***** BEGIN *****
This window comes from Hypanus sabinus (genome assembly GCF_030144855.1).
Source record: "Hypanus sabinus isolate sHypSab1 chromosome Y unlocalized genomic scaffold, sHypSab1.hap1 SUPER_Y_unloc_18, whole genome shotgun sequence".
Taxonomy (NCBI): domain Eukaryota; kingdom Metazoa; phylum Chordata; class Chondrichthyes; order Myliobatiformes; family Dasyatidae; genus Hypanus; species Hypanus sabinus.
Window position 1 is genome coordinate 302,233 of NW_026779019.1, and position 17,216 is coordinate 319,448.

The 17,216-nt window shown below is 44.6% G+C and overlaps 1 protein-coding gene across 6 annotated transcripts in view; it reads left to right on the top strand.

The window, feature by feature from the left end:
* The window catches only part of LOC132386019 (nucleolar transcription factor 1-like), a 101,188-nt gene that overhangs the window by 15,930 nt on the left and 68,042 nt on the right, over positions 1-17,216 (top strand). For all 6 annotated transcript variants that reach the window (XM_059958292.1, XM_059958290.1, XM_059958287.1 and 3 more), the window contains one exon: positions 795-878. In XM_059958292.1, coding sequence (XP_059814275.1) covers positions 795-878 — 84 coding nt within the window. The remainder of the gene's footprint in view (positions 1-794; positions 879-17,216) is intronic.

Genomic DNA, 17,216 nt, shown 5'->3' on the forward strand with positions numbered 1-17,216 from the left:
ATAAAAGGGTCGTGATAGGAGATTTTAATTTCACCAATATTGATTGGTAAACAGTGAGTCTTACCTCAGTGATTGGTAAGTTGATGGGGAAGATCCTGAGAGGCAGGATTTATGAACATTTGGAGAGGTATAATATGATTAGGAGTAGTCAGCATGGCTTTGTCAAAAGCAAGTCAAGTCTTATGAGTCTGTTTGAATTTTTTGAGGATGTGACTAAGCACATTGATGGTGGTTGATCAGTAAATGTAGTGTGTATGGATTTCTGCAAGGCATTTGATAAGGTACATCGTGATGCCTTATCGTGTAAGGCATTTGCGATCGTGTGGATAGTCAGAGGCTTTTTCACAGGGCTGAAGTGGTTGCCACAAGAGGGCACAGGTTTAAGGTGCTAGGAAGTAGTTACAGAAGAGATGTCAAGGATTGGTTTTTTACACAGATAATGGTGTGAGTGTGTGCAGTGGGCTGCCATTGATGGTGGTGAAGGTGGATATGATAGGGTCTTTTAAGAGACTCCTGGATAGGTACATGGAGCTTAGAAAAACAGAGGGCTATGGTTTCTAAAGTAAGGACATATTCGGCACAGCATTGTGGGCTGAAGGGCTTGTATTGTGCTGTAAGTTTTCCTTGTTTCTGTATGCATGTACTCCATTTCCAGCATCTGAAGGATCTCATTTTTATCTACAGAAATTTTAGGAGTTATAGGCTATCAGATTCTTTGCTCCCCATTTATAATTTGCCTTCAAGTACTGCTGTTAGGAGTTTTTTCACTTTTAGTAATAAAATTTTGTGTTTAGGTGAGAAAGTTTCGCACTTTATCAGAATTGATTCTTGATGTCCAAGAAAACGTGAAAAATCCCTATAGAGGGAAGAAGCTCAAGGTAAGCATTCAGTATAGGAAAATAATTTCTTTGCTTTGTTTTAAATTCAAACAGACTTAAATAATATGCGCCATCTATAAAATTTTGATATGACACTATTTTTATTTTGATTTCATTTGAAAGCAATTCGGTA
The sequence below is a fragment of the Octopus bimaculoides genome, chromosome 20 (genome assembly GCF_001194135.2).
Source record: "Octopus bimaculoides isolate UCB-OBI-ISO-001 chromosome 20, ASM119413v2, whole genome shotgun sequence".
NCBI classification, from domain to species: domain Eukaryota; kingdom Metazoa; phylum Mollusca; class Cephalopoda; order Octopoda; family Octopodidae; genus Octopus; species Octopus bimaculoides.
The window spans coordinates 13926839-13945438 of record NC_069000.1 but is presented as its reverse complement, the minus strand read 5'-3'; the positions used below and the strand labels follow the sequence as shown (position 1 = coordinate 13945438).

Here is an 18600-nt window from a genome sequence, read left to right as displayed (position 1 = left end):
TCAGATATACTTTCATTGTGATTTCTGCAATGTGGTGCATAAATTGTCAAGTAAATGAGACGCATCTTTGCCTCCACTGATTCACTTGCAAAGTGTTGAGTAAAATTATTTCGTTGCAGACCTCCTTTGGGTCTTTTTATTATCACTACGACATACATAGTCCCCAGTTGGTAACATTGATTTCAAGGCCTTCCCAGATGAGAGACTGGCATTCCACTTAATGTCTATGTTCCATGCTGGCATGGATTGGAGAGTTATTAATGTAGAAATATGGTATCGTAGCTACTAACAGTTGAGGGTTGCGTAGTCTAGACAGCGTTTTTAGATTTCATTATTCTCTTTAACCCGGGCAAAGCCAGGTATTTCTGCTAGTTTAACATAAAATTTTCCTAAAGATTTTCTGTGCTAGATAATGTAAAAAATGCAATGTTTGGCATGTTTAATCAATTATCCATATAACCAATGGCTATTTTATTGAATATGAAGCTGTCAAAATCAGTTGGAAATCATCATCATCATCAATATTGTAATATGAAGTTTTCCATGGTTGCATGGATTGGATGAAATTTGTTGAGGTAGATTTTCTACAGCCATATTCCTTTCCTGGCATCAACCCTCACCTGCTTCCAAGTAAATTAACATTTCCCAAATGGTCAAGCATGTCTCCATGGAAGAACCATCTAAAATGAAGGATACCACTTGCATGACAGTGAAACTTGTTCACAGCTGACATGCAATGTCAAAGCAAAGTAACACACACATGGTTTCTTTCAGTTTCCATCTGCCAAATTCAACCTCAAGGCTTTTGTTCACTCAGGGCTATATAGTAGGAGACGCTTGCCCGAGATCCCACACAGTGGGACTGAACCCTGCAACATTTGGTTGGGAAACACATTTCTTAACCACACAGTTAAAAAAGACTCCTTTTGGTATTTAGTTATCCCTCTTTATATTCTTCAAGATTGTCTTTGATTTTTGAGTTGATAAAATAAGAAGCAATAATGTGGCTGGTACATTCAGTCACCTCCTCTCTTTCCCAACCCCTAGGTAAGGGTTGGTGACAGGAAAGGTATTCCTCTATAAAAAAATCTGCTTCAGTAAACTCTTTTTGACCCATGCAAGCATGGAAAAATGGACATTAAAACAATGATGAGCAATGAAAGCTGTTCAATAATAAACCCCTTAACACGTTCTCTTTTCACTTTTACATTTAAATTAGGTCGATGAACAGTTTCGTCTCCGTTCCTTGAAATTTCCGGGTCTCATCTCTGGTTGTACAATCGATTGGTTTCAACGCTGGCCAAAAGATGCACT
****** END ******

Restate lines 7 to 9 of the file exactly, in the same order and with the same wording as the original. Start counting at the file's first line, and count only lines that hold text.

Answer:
* The window catches only part of LOC132386019 (nucleolar transcription factor 1-like), a 101,188-nt gene that overhangs the window by 15,930 nt on the left and 68,042 nt on the right, over positions 1-17,216 (top strand). For all 6 annotated transcript variants that reach the window (XM_059958292.1, XM_059958290.1, XM_059958287.1 and 3 more), the window contains one exon: positions 795-878. In XM_059958292.1, coding sequence (XP_059814275.1) covers positions 795-878 — 84 coding nt within the window. The remainder of the gene's footprint in view (positions 1-794; positions 879-17,216) is intronic.

Genomic DNA, 17,216 nt, shown 5'->3' on the forward strand with positions numbered 1-17,216 from the left:
ATAAAAGGGTCGTGATAGGAGATTTTAATTTCACCAATATTGATTGGTAAACAGTGAGTCTTACCTCAGTGATTGGTAAGTTGATGGGGAAGATCCTGAGAGGCAGGATTTATGAACATTTGGAGAGGTATAATATGATTAGGAGTAGTCAGCATGGCTTTGTCAAAAGCAAGTCAAGTCTTATGAGTCTGTTTGAATTTTTTGAGGATGTGACTAAGCACATTGATGGTGGTTGATCAGTAAATGTAGTGTGTATGGATTTCTGCAAGGCATTTGATAAGGTACATCGTGATGCCTTATCGTGTAAGGCATTTGCGATCGTGTGGATAGTCAGAGGCTTTTTCACAGGGCTGAAGTGGTTGCCACAAGAGGGCACAGGTTTAAGGTGCTAGGAAGTAGTTACAGAAGAGATGTCAAGGATTGGTTTTTTACACAGATAATGGTGTGAGTGTGTGCAGTGGGCTGCCATTGATGGTGGTGAAGGTGGATATGATAGGGTCTTTTAAGAGACTCCTGGATAGGTACATGGAGCTTAGAAAAACAGAGGGCTATGGTTTCTAAAGTAAGGACATATTCGGCACAGCATTGTGGGCTGAAGGGCTTGTATTGTGCTGTAAGTTTTCCTTGTTTCTGTATGCATGTACTCCATTTCCAGCATCTGAAGGATCTCATTTTTATCTACAGAAATTTTAGGAGTTATAGGCTATCAGATTCTTTGCTCCCCATTTATAATTTGCCTTCAAGTACTGCTGTTAGGAGTTTTTTCACTTTTAGTAATAAAATTTTGTGTTTAGGTGAGAAAGTTTCGCACTTTATCAGAATTGATTCTTGATGTCCAAGAAAACGTGAAAAATCCCTATAGAGGGAAGAAGCTCAAGGTAAGCATTCAGTATAGGAAAATAATTTCTTTGCTTTGTTTTAAATTCAAACAGACTTAAATAATATGCGCCATCTATAAAATTTTGATATGACACTATTTTTATTTTGATTTCATTTGAAAGCAATTCGGTA